What is Lean Manufacturing? Thinking Lean from scratch.

Lean is simply a method, a management model, a way of thinking, that seeks to conserve those resources and processes that create value and eliminate all types of waste. What creates value is only what is intended to satisfy the customer.

Lean Manufacturing (which could be translated as ‘lean production’ or ‘lean production’) is the production method based on lean thinking.
“Lean thinking is ‘lean’ because it provides a method of doing more and more with less and less – less human effort, less equipment, less time and less space – while getting closer and closer to offering customers that exactly what they want. ” James P. Womach & Daniel T. Jones – “Link Thinking” (2003)
In short, it seeks to optimize the processes to the maximum by creating value streams, with the use of the minimum possible resources, in pursuit of customer satisfaction. The secret of the success of lean lies in the elimination of waste, or waste. In Japanese there is a specific term for waste: muda. The change is all that takes resources but does not create value. The molt is everywhere. Taiichi Ono defined 7 specific types of molts:

Overproduction, or overproduction: It is one of the most harmful waste for lean. It appears when we manufacture more products than the customer needs, or we manufacture them before they need them.
The waiting time: they are all the ‘dead times’ between processes. A process that requires materials or information from the previous process that has not yet finished, or a client waiting.
Transportation: all movement of materials, whether raw material, parts or product from one side to another, from one process to another, or to the warehouse.
Overprocessing: any procedure that is not necessary for production. It includes any machinery or method that delivers a higher quality product when the client does not need it.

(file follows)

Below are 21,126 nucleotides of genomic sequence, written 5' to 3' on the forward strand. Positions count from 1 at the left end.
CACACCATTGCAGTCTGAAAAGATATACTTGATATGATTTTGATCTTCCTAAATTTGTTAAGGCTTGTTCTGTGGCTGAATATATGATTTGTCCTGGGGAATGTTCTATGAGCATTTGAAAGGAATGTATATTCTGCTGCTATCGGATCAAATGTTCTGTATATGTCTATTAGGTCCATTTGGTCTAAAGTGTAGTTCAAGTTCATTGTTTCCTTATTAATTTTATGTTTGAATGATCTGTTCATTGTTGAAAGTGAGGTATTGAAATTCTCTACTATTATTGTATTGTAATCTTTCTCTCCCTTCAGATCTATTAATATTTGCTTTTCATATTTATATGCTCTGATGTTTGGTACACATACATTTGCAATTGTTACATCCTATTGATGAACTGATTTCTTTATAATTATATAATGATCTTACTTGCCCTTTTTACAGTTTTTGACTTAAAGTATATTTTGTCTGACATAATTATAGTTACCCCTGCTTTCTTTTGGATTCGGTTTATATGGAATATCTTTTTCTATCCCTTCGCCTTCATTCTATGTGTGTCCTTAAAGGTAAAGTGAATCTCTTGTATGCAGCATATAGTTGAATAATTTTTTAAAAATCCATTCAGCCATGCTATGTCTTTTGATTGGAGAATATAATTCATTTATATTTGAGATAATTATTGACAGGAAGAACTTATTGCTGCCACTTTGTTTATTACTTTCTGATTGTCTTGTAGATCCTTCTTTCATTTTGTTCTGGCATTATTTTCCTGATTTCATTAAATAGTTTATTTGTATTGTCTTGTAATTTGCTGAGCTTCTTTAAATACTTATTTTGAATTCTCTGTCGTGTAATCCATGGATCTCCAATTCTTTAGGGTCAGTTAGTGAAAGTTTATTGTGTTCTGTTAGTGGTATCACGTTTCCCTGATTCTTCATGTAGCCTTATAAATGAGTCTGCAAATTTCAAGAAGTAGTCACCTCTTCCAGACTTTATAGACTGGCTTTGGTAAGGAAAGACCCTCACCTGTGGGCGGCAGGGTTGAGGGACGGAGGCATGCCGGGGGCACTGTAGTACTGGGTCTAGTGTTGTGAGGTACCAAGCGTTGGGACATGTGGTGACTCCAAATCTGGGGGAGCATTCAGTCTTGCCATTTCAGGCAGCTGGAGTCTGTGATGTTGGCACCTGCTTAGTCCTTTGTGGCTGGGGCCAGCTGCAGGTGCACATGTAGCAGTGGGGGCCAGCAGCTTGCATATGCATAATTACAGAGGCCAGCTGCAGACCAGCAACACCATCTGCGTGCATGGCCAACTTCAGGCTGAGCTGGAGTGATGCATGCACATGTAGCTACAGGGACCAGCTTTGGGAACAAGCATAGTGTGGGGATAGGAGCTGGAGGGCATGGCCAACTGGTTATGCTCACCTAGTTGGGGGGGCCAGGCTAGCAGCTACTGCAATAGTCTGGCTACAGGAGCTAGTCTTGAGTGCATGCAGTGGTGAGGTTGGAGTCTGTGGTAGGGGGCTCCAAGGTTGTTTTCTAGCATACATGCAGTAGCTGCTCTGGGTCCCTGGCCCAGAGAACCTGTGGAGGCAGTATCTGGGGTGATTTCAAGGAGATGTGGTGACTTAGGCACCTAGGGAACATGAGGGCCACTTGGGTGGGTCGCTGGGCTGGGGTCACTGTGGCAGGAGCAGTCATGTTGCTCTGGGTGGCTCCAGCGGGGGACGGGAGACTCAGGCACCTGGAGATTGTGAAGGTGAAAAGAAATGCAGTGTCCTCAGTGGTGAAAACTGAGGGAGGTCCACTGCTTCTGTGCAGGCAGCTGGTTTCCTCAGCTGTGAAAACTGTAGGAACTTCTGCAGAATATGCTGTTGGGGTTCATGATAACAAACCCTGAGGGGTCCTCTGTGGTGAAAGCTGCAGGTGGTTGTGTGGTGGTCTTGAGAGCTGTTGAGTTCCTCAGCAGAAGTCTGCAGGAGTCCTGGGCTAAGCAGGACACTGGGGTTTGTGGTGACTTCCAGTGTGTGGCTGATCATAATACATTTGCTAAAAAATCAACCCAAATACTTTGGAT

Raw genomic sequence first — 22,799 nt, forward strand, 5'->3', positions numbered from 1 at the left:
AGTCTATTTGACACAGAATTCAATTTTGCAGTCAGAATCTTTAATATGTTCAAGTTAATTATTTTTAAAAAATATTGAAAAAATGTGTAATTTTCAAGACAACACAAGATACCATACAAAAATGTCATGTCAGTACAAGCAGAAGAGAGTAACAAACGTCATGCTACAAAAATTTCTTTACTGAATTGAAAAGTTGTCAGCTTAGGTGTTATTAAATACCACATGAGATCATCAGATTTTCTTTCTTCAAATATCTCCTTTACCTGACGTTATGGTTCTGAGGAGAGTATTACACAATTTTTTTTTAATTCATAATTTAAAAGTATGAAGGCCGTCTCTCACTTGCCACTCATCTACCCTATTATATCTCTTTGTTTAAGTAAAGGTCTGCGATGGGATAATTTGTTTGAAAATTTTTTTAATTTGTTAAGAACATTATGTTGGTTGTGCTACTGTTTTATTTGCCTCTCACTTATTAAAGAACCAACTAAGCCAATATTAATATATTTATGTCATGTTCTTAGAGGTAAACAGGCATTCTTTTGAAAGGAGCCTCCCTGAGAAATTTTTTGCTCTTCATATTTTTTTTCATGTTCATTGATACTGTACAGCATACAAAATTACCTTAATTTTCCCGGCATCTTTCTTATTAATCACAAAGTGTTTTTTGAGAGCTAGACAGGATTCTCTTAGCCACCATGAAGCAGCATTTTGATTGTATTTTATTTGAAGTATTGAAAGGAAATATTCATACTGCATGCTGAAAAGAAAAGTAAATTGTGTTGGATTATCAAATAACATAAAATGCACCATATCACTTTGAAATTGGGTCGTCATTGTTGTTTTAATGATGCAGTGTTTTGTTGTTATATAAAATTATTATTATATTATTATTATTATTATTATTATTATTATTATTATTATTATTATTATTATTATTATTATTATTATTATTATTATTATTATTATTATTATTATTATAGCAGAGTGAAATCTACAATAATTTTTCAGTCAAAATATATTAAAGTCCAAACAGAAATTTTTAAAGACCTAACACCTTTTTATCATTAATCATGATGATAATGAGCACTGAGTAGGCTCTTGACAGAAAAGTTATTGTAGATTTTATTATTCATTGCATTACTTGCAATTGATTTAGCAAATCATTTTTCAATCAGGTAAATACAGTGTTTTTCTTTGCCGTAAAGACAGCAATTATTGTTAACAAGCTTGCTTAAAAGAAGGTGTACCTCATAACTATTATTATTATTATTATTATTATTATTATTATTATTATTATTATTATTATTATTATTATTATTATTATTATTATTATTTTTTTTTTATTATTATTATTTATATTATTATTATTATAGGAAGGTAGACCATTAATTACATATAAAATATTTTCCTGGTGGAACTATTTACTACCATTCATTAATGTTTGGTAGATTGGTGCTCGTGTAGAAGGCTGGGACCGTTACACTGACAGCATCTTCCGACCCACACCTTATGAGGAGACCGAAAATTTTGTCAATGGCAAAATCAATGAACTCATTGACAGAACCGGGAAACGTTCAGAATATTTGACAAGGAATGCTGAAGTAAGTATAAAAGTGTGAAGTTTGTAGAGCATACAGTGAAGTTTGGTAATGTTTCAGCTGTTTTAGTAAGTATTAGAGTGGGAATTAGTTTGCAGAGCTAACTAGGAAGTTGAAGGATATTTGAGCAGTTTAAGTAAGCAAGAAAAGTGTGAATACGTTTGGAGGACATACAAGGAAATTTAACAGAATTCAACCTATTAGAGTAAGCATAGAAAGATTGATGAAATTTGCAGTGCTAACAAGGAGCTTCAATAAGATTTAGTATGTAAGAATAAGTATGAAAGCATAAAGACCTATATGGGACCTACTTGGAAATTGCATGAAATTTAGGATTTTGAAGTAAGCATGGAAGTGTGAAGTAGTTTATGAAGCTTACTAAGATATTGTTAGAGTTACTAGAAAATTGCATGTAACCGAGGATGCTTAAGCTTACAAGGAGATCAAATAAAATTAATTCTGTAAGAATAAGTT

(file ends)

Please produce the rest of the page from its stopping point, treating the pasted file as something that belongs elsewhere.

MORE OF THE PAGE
Excess inventory: an excess of material, whether raw material, product in process or finished product in the warehouse. Material that is not needed because there is no demand that justifies it.
The movements: any unnecessary or redundant movement that does not generate added value to the product. For example, the transfer of the operator to another sector for the search and selection of necessary parts.
The defects: all discarding of material or non-conforming product, as well as re-working on products that return from subsequent processes or from the same client.
James P. Womach and Daniel T. Jones added, many years later, an eighth type of molt: underutilized human potential. The staff must be able to identify the 7 types of changes, through training in the development of creativity and criteria. Not only can we completely eliminate the molt, but in many cases we can convert the molt into value.

There are fundamental tools for a correct implementation of lean:

Kaizen: continuous improvement as a work philosophy.
Pull production: production is based on customer demand. The customer ‘pulls’ the process according to their needs, it is not the manufacturer who ‘pushes’ unwanted products to the consumer (push production).
Poka-Yoke: it is a fail-safe technique. It consists of designing the processes and the pieces in such a way that mistakes can not be made. For example, a piece that only fits with another in only one direction. Many define it as ‘foolproof’ systems, but they are a very simple and useful tool to optimize processes and reduce time and errors.
Flexibility in production: a greater variety of products in lower values ​​of production, in contrast to the Fordist theory of serial production and in large quantities of identical products. In that case, overproduction produced the demand. A demand forced by the manufacturer. Here the actual demand causes that only what the client needs to produce occurs, at the moment that the client needs it.
To be able to read correctly, it is extremely important that there is clear and fluid communication with suppliers and customers.


Where do we start?
An excellent step prior to the implementation of lean completely is to design and implement a ‘5S’ system within the organization. This is a very good strategy to understand the philosophy of continuous improvement (kaizen) and detect unnecessary processes and materials for the manufacture of our products. For more information, we suggest visiting the related publications, which are mentioned at the end.

In future publications we will deal in greater depth aspects of lean. In particular, we will know what the value flows are, we will see how the Just in Time management method (JIT) works for the pull production, we will explain the use of the kanban cards, the application of poka-yoke and the power integration of lean thinking with Six Sigma (Lean Six Sigma – LSS), among other topics.

What is Lean Manufacturing? Thinking Lean from scratch.

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